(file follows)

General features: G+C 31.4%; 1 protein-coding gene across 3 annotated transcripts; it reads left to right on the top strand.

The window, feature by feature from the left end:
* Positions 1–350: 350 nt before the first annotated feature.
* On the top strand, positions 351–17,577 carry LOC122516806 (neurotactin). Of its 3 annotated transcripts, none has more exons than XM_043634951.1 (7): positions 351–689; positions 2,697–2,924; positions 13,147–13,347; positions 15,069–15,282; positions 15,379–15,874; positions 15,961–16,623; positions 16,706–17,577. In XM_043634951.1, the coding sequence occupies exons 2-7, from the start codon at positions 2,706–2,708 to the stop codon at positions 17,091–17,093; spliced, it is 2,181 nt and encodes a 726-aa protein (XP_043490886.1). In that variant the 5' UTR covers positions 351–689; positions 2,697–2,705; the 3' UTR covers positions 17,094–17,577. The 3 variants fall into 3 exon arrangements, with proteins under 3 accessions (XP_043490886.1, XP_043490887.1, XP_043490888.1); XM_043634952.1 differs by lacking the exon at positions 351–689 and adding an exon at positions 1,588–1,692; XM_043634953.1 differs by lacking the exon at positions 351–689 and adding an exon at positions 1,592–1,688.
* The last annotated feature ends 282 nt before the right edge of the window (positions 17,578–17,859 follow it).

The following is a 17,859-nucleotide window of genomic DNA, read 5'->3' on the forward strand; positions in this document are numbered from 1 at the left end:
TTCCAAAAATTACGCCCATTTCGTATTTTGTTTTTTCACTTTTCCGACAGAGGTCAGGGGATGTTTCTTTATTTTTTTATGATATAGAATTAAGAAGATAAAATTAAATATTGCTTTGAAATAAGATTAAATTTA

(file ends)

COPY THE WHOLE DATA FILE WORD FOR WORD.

General features: G+C 31.4%; 1 protein-coding gene across 3 annotated transcripts; it reads left to right on the top strand.

The window, feature by feature from the left end:
* Positions 1–350: 350 nt before the first annotated feature.
* On the top strand, positions 351–17,577 carry LOC122516806 (neurotactin). Of its 3 annotated transcripts, none has more exons than XM_043634951.1 (7): positions 351–689; positions 2,697–2,924; positions 13,147–13,347; positions 15,069–15,282; positions 15,379–15,874; positions 15,961–16,623; positions 16,706–17,577. In XM_043634951.1, the coding sequence occupies exons 2-7, from the start codon at positions 2,706–2,708 to the stop codon at positions 17,091–17,093; spliced, it is 2,181 nt and encodes a 726-aa protein (XP_043490886.1). In that variant the 5' UTR covers positions 351–689; positions 2,697–2,705; the 3' UTR covers positions 17,094–17,577. The 3 variants fall into 3 exon arrangements, with proteins under 3 accessions (XP_043490886.1, XP_043490887.1, XP_043490888.1); XM_043634952.1 differs by lacking the exon at positions 351–689 and adding an exon at positions 1,588–1,692; XM_043634953.1 differs by lacking the exon at positions 351–689 and adding an exon at positions 1,592–1,688.
* The last annotated feature ends 282 nt before the right edge of the window (positions 17,578–17,859 follow it).

The following is a 17,859-nucleotide window of genomic DNA, read 5'->3' on the forward strand; positions in this document are numbered from 1 at the left end:
TTCCAAAAATTACGCCCATTTCGTATTTTGTTTTTTCACTTTTCCGACAGAGGTCAGGGGATGTTTCTTTATTTTTTTATGATATAGAATTAAGAAGATAAAATTAAATATTGCTTTGAAATAAGATTAAATTTA